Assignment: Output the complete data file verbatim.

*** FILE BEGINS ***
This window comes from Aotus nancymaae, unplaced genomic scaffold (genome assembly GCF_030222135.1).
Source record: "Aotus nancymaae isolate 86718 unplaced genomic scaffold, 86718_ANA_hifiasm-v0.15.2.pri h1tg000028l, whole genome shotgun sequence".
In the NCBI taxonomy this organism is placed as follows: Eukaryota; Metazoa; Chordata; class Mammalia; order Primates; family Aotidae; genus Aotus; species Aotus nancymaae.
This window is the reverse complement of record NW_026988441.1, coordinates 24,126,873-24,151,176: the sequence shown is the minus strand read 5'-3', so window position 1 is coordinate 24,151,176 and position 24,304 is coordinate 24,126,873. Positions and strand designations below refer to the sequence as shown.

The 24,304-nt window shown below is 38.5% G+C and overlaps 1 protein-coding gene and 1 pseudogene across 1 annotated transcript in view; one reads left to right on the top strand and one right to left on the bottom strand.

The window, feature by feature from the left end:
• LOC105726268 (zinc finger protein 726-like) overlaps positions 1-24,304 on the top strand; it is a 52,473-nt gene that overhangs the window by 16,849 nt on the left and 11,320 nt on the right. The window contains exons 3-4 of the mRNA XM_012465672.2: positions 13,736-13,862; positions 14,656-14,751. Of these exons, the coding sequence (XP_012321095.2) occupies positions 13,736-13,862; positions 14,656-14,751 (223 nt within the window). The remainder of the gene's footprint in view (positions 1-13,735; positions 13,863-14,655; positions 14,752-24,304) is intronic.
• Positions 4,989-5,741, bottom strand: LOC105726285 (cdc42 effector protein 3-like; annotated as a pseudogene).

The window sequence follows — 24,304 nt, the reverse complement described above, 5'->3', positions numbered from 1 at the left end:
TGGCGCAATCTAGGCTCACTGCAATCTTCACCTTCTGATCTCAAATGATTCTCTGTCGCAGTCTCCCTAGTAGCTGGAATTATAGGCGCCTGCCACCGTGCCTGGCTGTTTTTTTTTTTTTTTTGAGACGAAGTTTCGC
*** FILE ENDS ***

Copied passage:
This window comes from Aotus nancymaae, unplaced genomic scaffold (genome assembly GCF_030222135.1).
Source record: "Aotus nancymaae isolate 86718 unplaced genomic scaffold, 86718_ANA_hifiasm-v0.15.2.pri h1tg000028l, whole genome shotgun sequence".
In the NCBI taxonomy this organism is placed as follows: Eukaryota; Metazoa; Chordata; class Mammalia; order Primates; family Aotidae; genus Aotus; species Aotus nancymaae.
This window is the reverse complement of record NW_026988441.1, coordinates 24,126,873-24,151,176: the sequence shown is the minus strand read 5'-3', so window position 1 is coordinate 24,151,176 and position 24,304 is coordinate 24,126,873. Positions and strand designations below refer to the sequence as shown.

The 24,304-nt window shown below is 38.5% G+C and overlaps 1 protein-coding gene and 1 pseudogene across 1 annotated transcript in view; one reads left to right on the top strand and one right to left on the bottom strand.

The window, feature by feature from the left end:
• LOC105726268 (zinc finger protein 726-like) overlaps positions 1-24,304 on the top strand; it is a 52,473-nt gene that overhangs the window by 16,849 nt on the left and 11,320 nt on the right. The window contains exons 3-4 of the mRNA XM_012465672.2: positions 13,736-13,862; positions 14,656-14,751. Of these exons, the coding sequence (XP_012321095.2) occupies positions 13,736-13,862; positions 14,656-14,751 (223 nt within the window). The remainder of the gene's footprint in view (positions 1-13,735; positions 13,863-14,655; positions 14,752-24,304) is intronic.
• Positions 4,989-5,741, bottom strand: LOC105726285 (cdc42 effector protein 3-like; annotated as a pseudogene).

The window sequence follows — 24,304 nt, the reverse complement described above, 5'->3', positions numbered from 1 at the left end:
TGGCGCAATCTAGGCTCACTGCAATCTTCACCTTCTGATCTCAAATGATTCTCTGTCGCAGTCTCCCTAGTAGCTGGAATTATAGGCGCCTGCCACCGTGCCTGGCTGTTTTTTTTTTTTTTTTGAGACGAAGTTTCGC